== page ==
CHENNAI: Rescue and relief operations continued in full swing here with over a hundred people taken to safety by teams of Army, IAF and NDRF, including a seven-month pregnant woman who was airlifted today from one of the worst-affected areas in the flooded city.
"We sent about 120 rescued people to Delhi carried by a C-130J (Super Hercules) this morning and another 20 have been sent to Arakonnam, from where they will fly out in different aircraft," a senior IAF official said.
Among those evacuated were 50 stranded students from SRM University. With heavy rains lashing the capital city, especially in the last three days, several areas are inundated, with water reaching up to almost second storey in certain areas.
"We are fully prepared to tackle this situation and carrying out regular sorties. We performed several relief and recce sorties today, as we have to save those who are badly stranded as well as give food items to those who are stuck in their homes," Air Commodore Rippon Gupta said at the Tamabaram Air Base, nearly 30 kms from here.
Sukanya (29), who is seven months pregnant, along with her three-year-old child was airlifted from her home in Medumbakkam, near Guindy, one of the worst affected areas in Chennai.
She was brought Tambaram Air Base in a Chetak helicopter, and then immediately taken to the Base Hospital. "We moved to the fourth floor of our house as the first and the second floor have become inundated. There is no electricity in our area for the last two days.
"We had lost all hope until they rescued us today," she told PTI. "My husband will come after me and we are planning to go to Kanchipuram, where my parents are waiting," she said. Aerial recce and relief operations revealed a harrowing tale as airports, bridges, and housing colonies were seen submerged in 8-10 feet water.
People raised their hands seeking help from roof tops as IAF aircraft flew past them. "The Chennai Airport is almost washed out, with flight operations still suspended. Runways and parking bays are flooded. A bridge near Saidapet area is completely overrun with water, cutting off areas and isolating people," a pilot, involved in the relief operation, said.
Several students from a private university, who were left stranded in the city, were also brought to the Tambaram Air Base from where they were flown to Bangalore or Delhi. "We are over 50 students from SRM University. We were stuck in the city until we were rescued last night at about 10 PM.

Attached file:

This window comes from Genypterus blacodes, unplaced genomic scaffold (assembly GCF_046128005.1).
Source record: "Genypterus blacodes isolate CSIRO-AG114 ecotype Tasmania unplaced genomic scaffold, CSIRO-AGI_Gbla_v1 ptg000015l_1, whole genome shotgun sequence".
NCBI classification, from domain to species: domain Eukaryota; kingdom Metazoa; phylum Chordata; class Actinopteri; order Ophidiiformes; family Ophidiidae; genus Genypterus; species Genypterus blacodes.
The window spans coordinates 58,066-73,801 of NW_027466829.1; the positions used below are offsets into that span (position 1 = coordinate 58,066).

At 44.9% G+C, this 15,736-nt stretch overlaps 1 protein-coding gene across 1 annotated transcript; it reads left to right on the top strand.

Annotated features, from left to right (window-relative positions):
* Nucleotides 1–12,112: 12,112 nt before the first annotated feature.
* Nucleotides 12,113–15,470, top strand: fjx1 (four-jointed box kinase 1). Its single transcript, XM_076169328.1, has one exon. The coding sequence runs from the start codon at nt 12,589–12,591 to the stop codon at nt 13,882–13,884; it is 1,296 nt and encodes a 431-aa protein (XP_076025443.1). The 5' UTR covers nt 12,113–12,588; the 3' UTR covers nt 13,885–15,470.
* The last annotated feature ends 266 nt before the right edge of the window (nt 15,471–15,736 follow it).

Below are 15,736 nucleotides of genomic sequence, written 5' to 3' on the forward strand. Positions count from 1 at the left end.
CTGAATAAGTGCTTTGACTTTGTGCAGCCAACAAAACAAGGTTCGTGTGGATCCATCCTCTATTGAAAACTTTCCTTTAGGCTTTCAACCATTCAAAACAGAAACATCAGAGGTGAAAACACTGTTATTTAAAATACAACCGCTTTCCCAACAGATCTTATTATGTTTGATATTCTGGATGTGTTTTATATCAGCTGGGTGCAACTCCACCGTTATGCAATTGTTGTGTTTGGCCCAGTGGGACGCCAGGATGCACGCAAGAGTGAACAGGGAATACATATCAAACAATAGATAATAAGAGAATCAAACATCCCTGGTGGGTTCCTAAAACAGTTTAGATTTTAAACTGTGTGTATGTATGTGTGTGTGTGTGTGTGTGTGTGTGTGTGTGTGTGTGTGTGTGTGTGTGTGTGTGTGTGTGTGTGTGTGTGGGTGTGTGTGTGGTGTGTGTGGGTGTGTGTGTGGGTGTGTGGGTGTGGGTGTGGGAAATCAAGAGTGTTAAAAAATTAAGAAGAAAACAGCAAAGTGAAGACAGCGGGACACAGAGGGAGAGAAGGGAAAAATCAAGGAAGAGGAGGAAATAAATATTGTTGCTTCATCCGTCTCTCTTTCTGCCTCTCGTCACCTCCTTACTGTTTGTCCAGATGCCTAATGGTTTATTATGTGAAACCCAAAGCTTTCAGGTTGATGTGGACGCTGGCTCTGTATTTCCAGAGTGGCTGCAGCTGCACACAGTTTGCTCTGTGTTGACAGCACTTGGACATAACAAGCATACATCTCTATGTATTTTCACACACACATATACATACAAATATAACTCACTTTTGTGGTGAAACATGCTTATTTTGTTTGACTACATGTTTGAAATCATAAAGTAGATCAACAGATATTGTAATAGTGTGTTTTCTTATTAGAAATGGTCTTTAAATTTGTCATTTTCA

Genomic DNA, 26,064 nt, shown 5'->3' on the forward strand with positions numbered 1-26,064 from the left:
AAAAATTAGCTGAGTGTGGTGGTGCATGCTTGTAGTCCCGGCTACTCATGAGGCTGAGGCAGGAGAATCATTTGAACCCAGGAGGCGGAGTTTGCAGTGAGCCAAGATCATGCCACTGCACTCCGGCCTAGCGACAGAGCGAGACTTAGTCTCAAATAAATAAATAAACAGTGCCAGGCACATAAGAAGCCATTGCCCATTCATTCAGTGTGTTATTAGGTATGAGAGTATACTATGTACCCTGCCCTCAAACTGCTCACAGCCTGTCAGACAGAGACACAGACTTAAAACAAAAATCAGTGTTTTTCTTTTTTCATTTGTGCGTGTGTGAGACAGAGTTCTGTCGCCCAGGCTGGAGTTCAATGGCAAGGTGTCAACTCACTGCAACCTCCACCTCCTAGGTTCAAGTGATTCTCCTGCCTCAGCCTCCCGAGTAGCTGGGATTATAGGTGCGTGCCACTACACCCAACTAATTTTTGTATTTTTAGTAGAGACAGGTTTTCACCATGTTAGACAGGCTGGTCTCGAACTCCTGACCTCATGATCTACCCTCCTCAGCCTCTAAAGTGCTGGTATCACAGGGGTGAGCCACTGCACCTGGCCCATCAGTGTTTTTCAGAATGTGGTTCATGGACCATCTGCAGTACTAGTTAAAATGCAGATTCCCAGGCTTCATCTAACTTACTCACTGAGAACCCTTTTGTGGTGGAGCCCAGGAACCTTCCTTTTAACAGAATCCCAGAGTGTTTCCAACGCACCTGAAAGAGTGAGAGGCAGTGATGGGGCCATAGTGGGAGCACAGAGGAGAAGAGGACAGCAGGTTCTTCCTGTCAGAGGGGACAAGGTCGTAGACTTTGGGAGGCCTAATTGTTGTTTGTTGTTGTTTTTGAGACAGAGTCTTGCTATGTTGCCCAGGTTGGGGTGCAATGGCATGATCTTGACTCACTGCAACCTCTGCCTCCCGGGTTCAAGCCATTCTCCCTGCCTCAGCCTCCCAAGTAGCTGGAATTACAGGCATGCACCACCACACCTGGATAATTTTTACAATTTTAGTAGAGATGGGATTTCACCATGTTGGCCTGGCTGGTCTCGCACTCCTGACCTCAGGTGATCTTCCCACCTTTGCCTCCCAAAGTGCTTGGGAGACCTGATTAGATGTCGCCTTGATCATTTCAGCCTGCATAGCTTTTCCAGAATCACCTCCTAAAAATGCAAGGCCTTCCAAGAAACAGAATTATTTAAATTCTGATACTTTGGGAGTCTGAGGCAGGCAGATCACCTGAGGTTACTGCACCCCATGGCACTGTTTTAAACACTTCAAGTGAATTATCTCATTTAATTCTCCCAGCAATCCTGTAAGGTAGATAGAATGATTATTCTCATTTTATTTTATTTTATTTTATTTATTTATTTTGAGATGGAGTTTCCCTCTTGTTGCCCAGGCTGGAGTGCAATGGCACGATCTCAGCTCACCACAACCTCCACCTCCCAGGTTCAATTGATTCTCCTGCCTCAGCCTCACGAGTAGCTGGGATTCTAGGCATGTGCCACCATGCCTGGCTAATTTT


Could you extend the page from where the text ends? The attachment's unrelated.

"And, we were then brought to the air base here, where they took care of us, and today we are flying out," 18-year-old George K George, a student and Kerala native, said.
"We are flying them in different batches to Arukonnam Air Base, which has a bigger runway, and one of our main hubs for rescue operations. "After reaching there, they will be flown in C-17s to Bangalore or Delhi as needed," the senior IAF official said.
Air Commodore Gupta added that "22 sorties were conducted yesterday. As long as the weather permits, we will continue to do so and perform rescue and relief operations," he said.
"The idea now is to sort of create an air bridge between Meenambakkum (airport are) and Arkonnam (airbase) and fly maximum people to safety as soon as possible. "The second air bridge we are looking at is between Tambaram and Arkonnam," Air Commodore Gupta said.
"Our target is also to take 500 people out of Chennai. There are two C-17s stationed at Arukonnam. It has a capacity to carry 250 people and as needed they will flown to Hyderabad, Bangalore or Delhi," he said.
A senior IAF official said they expect to rescue about 1,200 people in next few days. The Tambaram Air Base today also sent out at least a tonne of relief material for aerial distribution in several areas.
"The food material includes bread etc and about one tonne we have received at the base here. We have to also send several hundreds bags to a hospital in Chennai, which has been badly hit by the rains," Lal Chand Saini, a staff at the Base handling the relief material packaging, said. Air Commodore Gupta, said, luckily the Tambaram Base is at higher altitude and "so nearby areas here are safe.
Otherwise, low-lying areas are not in very bad shape". The rescue operation in the rain-hit areas is going on in full swing with the Army, Navy Air Force and the National Disaster Response Force (NDRF) working in tandem.
"Three teams of NDRF were flown in to Tambaram yesterday from Chandigarh while another one joined from New Delhi. "All assets of the IAF have been pressed into service and we will bring succour to people as early as we can," an IAF spokesperson said.
Railway stations have turned into impromptu shelters while hotels and rescue camps are bursting at their seams, as people rendered homeless are looking for a roof over their heads in the inclement weather.
Students, poor and needy have made the Tambaram station practically their home. The weather for the next three to four days may get worse, with heavy rains predicted by met department. "We are trained during peacetime for such contingencies and we are all equipped to handle this disaster ably. And, we will do it," Air Commodore Gupta said.